A stirring redirection
Yes, it sounds a little odd to call it a Spring Break/coronavirus first adjournment of the
Legislature, but that’s where we are, and lawmakers before heading out two weeks early for that
annual break prepared the state as best they could for whatever that pandemic is likely to bring
within the next month…or maybe two….
That early first adjournment saw lawmakers pass an initial budget for the remainder of this fiscal
year and next fiscal year…waiting and hoping to learn what the epidemic is going to do to the
This isn’t just – now doesn’t this sound heartless — a local flood or a drought that reduces crops
or threatens the livestock industry. It’s a border-to-border health/ economic emergency. Can’t fix
things nearly as easily as those localized disasters were dealt with. It’s bigger, much bigger in the
problems that it will spark. It’s a stirring redirection of legislative authority.
The focus on Medicaid expansion and a proposed constitutional amendment dealing with
regulation of abortion paralyzed much of the session so far, but those issues were put aside while
a bare-bones budget and several bills to respond to the pandemic and its effect on Kansas were
passed, some already signed into law.
Before leaving town, lawmakers created a $50 million fund from which the state budget director
can ask legislative leadership for cash to deal with emergencies…if they sign off on the
The Legislature does allow Gov. Laura Kelly to lead the pandemic response efforts, making the
sometimes-jarring public policy decisions (closing school buildings) that are already shaking the
state from border to border. But it also put a leash on her authority for some relatively strange-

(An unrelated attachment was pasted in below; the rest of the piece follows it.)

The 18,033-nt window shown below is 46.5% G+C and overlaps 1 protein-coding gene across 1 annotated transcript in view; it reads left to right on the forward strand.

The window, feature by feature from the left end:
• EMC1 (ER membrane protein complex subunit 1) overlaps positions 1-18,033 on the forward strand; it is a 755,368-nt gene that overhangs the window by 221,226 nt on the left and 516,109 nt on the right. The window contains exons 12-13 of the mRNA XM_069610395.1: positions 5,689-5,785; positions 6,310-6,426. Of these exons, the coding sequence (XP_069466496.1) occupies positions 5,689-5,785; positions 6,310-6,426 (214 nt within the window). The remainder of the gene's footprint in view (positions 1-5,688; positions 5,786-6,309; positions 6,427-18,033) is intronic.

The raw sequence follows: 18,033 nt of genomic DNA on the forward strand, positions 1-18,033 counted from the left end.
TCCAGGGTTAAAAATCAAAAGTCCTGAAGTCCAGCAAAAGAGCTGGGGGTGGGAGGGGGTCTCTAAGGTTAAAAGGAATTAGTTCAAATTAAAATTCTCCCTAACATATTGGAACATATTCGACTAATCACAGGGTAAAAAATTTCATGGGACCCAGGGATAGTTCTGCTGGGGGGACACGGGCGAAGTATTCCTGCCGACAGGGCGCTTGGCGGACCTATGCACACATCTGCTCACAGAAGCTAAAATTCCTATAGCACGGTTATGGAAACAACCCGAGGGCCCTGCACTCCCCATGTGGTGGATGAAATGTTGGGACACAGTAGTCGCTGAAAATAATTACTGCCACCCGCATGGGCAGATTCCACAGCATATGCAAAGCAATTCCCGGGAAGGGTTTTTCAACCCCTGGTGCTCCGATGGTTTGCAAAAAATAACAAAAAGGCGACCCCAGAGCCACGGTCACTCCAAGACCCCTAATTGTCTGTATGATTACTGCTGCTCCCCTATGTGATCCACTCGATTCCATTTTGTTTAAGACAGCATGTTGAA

sounding reasons. For example, lawmakers won’t allow the governor to restrict movement of
people or their animals in the state, which might limit the spread of the disease but which some
conservatives find heavy-handed. A breach of the constitutional issue of freedom of association,
And the gun-rights legislators also limited the governor from any restriction on traveling with
guns, ammunition or explosives – and liquor – within the state. That’s the good old 2nd
Amendment issue that always goes better with a drink or two…
Kelly’s closing of schools, or at least attending classes in schoolhouses for the rest of the school
year, was seen as an over-reach by some lawmakers, who being elected from districts want their
local school and public health leaders to make that decision.
Well, Kelly closed down those schools – not learning by Internet or such, but school buildings.
That means the whole educational process for children and the near-grownup high school
students is shaken. And those kids stay home and their parents have to watch them. Probably the
most notable upside – besides reducing transmission of diseases – is that the schools are now
leading in efforts to make sure those students who relied on breakfast and lunches at the
schoolhouse are getting them delivered to their homes, a vital public health service.
But…and being practical about it, the governor’s wide-sweeping executive orders during this
state emergency come down to politics for some. Like the Legislature where all 40 Senate seats
and all 125 House seats are up for election this August and November.
Just how much authority are legislators going to give the governor for health-necessary,
economic-stability orders? Well, virtually every order which the governor issues to deal with the
outbreak is going to get a review by legislative leadership, which has authorized itself to
scrutinize or delay, or even overturn, those orders.
That doesn’t quite put your local legislators in charge of battling the epidemic but might leave
their fingerprints on restrictions on Kansans’ way of life…for reasons that they may or may not
have to justify when they are campaigning.
We’ll see how this works out…